Raisins - not only provide sweetness but they also help to absorb the apple juice that accumulates after being grated.
Cinnamon - apples and cinnamon are a beautiful classic combo.
Flour - all-purpose unbleached, and organic is always my first choice.
Soda - to activate the acid (kefir) and as a result it produces gases and leavens the dough.
Kefir - to activate the baking soda, please don't mistake with baking powder, you need some kind of acid, in this dough and the kefir does this job, but buttermilk or regular plain yogurt will do it.
Egg - large egg
Sugar - just one Tablespoon is all you need.
Salt - just one teaspoon.
Sour cream or creme fraiche
Oil - for the dough. I used olive oil, but really any fat of your choice, and to fry I recommend coconut oil or ghee (clarified butter).
Ideas for the fillings
Sweet: Farmers cheese
Nuts and dried fruit
Stone fresh fruit or compote
Apples or pears, fresh or dried
Fresh berries or compote
Poppy seed paste
Savory: Farmers cheese, garlic and herbs
Sautéed mushrooms and onions
Minced meat or ground (cooked)
Combination of any cooked veggies
Pureed peas and fried onions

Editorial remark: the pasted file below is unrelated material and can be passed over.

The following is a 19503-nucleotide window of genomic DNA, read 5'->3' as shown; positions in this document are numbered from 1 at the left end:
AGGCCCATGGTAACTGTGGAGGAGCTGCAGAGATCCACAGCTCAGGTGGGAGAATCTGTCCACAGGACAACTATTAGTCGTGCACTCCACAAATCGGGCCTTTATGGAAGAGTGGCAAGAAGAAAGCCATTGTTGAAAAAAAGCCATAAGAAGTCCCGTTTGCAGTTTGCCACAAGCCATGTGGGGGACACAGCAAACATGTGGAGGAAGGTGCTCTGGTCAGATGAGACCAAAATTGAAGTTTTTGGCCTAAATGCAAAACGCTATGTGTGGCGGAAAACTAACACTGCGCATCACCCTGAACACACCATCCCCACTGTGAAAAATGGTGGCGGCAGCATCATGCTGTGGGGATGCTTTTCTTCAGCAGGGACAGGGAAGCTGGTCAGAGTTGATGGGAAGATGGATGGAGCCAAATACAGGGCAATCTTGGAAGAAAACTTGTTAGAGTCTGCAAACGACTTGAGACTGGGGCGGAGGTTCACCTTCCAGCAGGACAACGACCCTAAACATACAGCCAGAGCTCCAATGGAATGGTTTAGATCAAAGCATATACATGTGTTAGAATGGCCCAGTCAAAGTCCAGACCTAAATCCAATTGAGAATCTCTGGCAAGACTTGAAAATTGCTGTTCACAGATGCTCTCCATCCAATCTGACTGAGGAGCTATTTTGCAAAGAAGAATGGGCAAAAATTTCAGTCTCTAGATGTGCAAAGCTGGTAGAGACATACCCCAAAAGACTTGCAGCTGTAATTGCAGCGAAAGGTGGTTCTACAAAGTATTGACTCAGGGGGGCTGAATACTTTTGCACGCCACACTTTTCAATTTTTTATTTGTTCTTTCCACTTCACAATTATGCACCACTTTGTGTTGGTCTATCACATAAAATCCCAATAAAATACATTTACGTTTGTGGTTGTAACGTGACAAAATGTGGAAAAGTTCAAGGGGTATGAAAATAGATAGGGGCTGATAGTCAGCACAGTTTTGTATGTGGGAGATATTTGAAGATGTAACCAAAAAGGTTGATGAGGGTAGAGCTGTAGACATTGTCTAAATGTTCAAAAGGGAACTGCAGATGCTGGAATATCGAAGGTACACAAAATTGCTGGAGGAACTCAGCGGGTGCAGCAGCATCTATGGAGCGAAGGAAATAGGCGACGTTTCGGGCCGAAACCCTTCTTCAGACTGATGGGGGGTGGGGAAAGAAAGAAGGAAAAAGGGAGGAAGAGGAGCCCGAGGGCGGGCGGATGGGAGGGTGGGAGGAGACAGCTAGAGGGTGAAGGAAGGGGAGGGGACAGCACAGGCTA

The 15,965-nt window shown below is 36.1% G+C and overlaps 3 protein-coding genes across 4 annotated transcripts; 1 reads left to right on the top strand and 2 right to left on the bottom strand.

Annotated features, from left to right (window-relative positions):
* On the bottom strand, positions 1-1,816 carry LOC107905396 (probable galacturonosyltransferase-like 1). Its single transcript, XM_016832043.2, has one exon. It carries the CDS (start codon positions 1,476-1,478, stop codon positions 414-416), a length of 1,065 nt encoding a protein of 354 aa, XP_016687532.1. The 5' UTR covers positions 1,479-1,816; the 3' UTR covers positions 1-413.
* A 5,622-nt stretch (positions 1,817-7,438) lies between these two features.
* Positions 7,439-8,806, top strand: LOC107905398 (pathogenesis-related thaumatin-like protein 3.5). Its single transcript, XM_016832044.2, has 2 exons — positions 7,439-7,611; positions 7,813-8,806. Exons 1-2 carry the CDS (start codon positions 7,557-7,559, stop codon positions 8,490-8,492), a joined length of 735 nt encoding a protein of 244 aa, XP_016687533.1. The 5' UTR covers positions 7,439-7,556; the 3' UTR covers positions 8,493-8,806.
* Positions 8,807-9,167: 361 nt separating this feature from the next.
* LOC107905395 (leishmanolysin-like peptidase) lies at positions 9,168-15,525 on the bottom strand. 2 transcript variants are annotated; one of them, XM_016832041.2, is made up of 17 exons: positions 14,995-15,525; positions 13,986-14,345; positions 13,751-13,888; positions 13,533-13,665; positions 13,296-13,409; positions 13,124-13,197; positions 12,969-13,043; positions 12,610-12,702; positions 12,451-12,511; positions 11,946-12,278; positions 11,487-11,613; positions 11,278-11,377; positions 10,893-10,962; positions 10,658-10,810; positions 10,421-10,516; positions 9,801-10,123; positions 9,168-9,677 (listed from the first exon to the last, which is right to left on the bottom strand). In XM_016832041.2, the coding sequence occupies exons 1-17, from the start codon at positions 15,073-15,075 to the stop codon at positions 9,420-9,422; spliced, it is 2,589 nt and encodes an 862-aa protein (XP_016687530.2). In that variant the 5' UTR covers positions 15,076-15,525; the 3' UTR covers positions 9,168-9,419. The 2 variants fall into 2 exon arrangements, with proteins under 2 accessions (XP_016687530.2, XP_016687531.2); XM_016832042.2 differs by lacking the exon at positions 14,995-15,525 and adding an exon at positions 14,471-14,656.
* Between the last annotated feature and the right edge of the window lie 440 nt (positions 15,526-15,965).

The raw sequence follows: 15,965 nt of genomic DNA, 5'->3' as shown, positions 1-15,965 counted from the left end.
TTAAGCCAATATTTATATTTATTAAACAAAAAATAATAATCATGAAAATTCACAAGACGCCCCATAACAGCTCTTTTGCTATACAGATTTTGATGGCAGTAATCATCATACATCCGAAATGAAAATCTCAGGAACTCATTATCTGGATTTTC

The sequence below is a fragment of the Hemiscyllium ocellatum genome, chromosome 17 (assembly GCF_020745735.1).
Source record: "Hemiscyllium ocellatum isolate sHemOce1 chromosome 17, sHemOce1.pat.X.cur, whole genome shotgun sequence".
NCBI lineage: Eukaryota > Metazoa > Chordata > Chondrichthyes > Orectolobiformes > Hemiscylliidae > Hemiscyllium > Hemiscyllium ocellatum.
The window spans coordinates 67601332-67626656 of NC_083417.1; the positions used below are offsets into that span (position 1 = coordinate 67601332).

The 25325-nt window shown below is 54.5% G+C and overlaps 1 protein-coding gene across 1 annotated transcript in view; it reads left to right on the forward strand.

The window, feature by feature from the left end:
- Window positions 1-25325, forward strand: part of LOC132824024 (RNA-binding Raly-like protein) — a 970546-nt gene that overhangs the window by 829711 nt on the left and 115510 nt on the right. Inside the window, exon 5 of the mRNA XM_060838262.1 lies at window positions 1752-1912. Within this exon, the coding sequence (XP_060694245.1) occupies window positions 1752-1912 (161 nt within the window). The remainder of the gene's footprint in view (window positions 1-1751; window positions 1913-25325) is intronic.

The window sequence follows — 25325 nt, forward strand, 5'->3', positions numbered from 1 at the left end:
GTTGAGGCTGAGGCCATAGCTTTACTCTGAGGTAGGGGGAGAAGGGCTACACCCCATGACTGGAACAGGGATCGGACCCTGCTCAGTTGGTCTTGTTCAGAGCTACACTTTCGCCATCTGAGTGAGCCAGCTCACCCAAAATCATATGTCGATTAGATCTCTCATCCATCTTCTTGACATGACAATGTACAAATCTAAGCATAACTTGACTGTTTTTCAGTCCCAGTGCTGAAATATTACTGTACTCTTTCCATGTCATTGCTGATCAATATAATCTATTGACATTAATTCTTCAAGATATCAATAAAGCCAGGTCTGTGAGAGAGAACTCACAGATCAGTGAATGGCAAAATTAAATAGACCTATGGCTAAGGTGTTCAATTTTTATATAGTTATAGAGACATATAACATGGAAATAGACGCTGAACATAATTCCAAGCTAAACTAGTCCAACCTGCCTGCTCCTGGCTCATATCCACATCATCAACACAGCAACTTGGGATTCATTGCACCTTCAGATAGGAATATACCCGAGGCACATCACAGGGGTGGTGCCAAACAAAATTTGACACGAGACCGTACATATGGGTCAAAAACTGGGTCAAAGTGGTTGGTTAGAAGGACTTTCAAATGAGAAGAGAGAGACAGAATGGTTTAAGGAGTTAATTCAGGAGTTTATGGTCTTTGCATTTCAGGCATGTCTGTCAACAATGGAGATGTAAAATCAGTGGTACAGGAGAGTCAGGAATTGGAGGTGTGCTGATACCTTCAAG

Sausage with onions and peppers
The variations of sweet and savory fillings are unlimited; check your fridge first and feel free to use up any leftovers. It's fun to taste different results every time so be creative and use up those leftovers!
MORE UKRAINIAN RECIPES
HOW TO SERVE THEM?
It is best to eat them immediately and serve with a cup of coffee or tea. Enjoy them at breakfast or as a dessert. My children love ponchiky as an after-school snack.
Notes on the apple filling
Warning: With this recipe, you might have extra apple filling, and this is not a problem in my house. I like to repurpose leftovers. But if you don't, please reduce the filling ingredients by half. You might run out on filling, but plain ponchik is wonderful too.
Although, if you don't half the filling ingredients, here is an idea of what I would do with the leftovers: